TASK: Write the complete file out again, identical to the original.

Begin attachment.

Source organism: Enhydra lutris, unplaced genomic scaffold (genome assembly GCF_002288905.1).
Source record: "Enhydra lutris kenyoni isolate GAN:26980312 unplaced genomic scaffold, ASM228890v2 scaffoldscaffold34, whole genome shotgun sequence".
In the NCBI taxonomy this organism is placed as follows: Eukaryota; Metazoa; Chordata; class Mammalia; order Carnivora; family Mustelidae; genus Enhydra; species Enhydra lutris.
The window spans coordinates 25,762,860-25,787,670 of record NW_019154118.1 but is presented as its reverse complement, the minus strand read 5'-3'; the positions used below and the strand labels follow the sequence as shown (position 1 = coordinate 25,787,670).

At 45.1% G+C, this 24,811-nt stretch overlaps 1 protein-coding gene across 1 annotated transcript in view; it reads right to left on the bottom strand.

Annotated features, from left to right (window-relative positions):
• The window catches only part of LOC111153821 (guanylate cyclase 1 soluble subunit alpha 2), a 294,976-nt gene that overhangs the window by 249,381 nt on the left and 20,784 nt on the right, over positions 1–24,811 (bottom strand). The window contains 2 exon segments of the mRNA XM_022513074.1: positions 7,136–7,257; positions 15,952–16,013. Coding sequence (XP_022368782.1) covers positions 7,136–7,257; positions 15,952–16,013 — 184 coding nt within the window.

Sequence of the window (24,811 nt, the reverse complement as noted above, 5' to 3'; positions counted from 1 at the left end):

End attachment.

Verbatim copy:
Source organism: Enhydra lutris, unplaced genomic scaffold (genome assembly GCF_002288905.1).
Source record: "Enhydra lutris kenyoni isolate GAN:26980312 unplaced genomic scaffold, ASM228890v2 scaffoldscaffold34, whole genome shotgun sequence".
In the NCBI taxonomy this organism is placed as follows: Eukaryota; Metazoa; Chordata; class Mammalia; order Carnivora; family Mustelidae; genus Enhydra; species Enhydra lutris.
The window spans coordinates 25,762,860-25,787,670 of record NW_019154118.1 but is presented as its reverse complement, the minus strand read 5'-3'; the positions used below and the strand labels follow the sequence as shown (position 1 = coordinate 25,787,670).

At 45.1% G+C, this 24,811-nt stretch overlaps 1 protein-coding gene across 1 annotated transcript in view; it reads right to left on the bottom strand.

Annotated features, from left to right (window-relative positions):
• The window catches only part of LOC111153821 (guanylate cyclase 1 soluble subunit alpha 2), a 294,976-nt gene that overhangs the window by 249,381 nt on the left and 20,784 nt on the right, over positions 1–24,811 (bottom strand). The window contains 2 exon segments of the mRNA XM_022513074.1: positions 7,136–7,257; positions 15,952–16,013. Coding sequence (XP_022368782.1) covers positions 7,136–7,257; positions 15,952–16,013 — 184 coding nt within the window.

Sequence of the window (24,811 nt, the reverse complement as noted above, 5' to 3'; positions counted from 1 at the left end):